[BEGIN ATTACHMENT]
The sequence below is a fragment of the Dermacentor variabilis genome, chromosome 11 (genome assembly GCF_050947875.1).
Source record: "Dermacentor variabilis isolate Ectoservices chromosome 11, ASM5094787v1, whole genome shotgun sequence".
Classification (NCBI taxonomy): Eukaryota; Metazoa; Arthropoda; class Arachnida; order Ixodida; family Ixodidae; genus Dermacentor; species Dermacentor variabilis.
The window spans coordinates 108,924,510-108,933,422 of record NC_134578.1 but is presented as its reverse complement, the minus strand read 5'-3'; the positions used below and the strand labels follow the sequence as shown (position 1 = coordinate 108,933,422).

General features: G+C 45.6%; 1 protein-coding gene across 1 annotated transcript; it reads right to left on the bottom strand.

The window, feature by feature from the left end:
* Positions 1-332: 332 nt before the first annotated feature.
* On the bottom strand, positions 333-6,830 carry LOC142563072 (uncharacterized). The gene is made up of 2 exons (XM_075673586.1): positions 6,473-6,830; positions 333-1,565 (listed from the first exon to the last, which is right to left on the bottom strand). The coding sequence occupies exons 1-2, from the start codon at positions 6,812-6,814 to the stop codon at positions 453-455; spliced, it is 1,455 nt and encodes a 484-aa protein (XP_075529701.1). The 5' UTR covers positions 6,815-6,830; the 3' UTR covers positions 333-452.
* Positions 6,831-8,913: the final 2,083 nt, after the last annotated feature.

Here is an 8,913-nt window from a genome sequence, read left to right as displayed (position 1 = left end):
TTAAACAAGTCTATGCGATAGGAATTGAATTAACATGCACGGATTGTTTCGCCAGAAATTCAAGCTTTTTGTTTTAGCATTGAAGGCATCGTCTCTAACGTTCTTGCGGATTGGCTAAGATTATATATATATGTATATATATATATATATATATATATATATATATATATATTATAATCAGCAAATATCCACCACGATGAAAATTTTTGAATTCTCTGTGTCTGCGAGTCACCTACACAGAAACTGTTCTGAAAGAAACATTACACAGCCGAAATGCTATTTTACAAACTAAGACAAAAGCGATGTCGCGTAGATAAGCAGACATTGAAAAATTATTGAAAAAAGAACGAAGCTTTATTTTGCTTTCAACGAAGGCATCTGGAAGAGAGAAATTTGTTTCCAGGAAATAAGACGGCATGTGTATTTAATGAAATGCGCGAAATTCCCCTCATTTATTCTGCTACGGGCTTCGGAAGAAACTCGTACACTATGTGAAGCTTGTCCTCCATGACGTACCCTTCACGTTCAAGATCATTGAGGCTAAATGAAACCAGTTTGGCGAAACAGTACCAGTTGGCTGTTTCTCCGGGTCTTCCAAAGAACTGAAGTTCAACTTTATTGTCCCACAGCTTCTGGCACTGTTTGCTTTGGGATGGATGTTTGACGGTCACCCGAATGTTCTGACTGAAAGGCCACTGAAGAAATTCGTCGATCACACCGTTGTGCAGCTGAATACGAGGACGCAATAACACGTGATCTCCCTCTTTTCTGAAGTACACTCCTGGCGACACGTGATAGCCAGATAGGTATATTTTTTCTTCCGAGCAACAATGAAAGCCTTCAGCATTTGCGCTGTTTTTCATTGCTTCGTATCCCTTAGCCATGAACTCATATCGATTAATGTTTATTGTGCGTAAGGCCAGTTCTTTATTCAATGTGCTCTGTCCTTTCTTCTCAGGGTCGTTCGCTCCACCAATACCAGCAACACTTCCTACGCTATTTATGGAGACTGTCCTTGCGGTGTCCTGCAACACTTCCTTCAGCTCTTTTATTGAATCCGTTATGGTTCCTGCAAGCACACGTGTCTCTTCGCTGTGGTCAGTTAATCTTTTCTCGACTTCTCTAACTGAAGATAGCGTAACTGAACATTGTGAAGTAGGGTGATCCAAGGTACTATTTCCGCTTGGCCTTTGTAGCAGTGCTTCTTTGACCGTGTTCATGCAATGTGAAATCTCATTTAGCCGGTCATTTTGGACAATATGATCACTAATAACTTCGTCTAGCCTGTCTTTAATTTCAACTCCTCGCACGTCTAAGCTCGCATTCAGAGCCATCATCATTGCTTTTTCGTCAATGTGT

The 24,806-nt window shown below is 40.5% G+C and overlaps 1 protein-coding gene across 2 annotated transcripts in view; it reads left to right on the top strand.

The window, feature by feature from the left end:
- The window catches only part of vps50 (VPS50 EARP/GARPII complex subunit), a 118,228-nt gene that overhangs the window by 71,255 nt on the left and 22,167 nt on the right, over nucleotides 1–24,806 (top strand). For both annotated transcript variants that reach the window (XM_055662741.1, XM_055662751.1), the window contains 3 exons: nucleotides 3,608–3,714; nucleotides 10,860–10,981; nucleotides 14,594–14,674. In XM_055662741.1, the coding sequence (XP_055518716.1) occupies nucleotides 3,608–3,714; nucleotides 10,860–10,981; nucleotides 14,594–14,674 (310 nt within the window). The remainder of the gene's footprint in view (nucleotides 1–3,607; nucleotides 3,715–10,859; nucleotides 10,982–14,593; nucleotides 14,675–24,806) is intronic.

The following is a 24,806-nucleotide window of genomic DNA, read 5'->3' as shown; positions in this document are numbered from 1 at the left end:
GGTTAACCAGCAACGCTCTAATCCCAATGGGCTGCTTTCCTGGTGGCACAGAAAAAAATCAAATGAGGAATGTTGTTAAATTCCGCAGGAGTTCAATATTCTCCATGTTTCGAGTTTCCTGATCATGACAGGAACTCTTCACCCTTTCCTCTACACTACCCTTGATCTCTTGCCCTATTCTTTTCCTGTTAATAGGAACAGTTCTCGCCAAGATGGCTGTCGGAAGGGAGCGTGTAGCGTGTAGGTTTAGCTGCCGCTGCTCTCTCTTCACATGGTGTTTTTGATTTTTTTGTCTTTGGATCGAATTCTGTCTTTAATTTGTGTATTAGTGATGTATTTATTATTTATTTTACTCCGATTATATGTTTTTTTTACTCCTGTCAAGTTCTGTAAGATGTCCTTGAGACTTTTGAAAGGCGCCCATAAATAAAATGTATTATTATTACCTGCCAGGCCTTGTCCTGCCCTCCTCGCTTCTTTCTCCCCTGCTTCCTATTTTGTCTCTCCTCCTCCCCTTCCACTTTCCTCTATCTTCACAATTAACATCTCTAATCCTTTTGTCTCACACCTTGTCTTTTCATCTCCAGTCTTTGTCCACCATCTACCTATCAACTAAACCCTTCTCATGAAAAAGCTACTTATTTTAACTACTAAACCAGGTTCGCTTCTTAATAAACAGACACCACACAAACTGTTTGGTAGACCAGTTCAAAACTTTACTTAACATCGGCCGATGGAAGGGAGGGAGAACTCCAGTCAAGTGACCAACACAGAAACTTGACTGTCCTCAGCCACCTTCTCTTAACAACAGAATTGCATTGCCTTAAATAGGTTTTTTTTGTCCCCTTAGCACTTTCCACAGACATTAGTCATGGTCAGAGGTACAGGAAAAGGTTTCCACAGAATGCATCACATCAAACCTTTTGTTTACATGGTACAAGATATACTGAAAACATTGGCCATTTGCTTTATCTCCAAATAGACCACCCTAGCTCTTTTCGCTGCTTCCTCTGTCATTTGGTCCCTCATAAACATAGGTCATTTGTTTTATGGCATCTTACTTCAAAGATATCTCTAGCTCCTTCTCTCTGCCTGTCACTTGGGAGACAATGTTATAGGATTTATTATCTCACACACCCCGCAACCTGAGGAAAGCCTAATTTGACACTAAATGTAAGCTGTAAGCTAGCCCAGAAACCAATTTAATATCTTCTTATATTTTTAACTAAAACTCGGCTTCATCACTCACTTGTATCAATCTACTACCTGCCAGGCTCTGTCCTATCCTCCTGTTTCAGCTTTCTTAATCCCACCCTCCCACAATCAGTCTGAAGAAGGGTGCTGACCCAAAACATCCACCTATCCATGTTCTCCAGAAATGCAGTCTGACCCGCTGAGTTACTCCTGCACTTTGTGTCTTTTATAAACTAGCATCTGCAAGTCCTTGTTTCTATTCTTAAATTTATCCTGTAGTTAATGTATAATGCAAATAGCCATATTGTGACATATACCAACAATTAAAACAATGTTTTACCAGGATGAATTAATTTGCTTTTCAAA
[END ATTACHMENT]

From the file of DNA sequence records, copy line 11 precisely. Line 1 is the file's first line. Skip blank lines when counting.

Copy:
TTAAACAAGTCTATGCGATAGGAATTGAATTAACATGCACGGATTGTTTCGCCAGAAATTCAAGCTTTTTGTTTTAGCATTGAAGGCATCGTCTCTAACGTTCTTGCGGATTGGCTAAGATTATATATATATGTATATATATATATATATATATATATATATATATATATATTATAATCAGCAAATATCCACCACGATGAAAATTTTTGAATTCTCTGTGTCTGCGAGTCACCTACACAGAAACTGTTCTGAAAGAAACATTACACAGCCGAAATGCTATTTTACAAACTAAGACAAAAGCGATGTCGCGTAGATAAGCAGACATTGAAAAATTATTGAAAAAAGAACGAAGCTTTATTTTGCTTTCAACGAAGGCATCTGGAAGAGAGAAATTTGTTTCCAGGAAATAAGACGGCATGTGTATTTAATGAAATGCGCGAAATTCCCCTCATTTATTCTGCTACGGGCTTCGGAAGAAACTCGTACACTATGTGAAGCTTGTCCTCCATGACGTACCCTTCACGTTCAAGATCATTGAGGCTAAATGAAACCAGTTTGGCGAAACAGTACCAGTTGGCTGTTTCTCCGGGTCTTCCAAAGAACTGAAGTTCAACTTTATTGTCCCACAGCTTCTGGCACTGTTTGCTTTGGGATGGATGTTTGACGGTCACCCGAATGTTCTGACTGAAAGGCCACTGAAGAAATTCGTCGATCACACCGTTGTGCAGCTGAATACGAGGACGCAATAACACGTGATCTCCCTCTTTTCTGAAGTACACTCCTGGCGACACGTGATAGCCAGATAGGTATATTTTTTCTTCCGAGCAACAATGAAAGCCTTCAGCATTTGCGCTGTTTTTCATTGCTTCGTATCCCTTAGCCATGAACTCATATCGATTAATGTTTATTGTGCGTAAGGCCAGTTCTTTATTCAATGTGCTCTGTCCTTTCTTCTCAGGGTCGTTCGCTCCACCAATACCAGCAACACTTCCTACGCTATTTATGGAGACTGTCCTTGCGGTGTCCTGCAACACTTCCTTCAGCTCTTTTATTGAATCCGTTATGGTTCCTGCAAGCACACGTGTCTCTTCGCTGTGGTCAGTTAATCTTTTCTCGACTTCTCTAACTGAAGATAGCGTAACTGAACATTGTGAAGTAGGGTGATCCAAGGTACTATTTCCGCTTGGCCTTTGTAGCAGTGCTTCTTTGACCGTGTTCATGCAATGTGAAATCTCATTTAGCCGGTCATTTTGGACAATATGATCACTAATAACTTCGTCTAGCCTGTCTTTAATTTCAACTCCTCGCACGTCTAAGCTCGCATTCAGAGCCATCATCATTGCTTTTTCGTCAATGTGT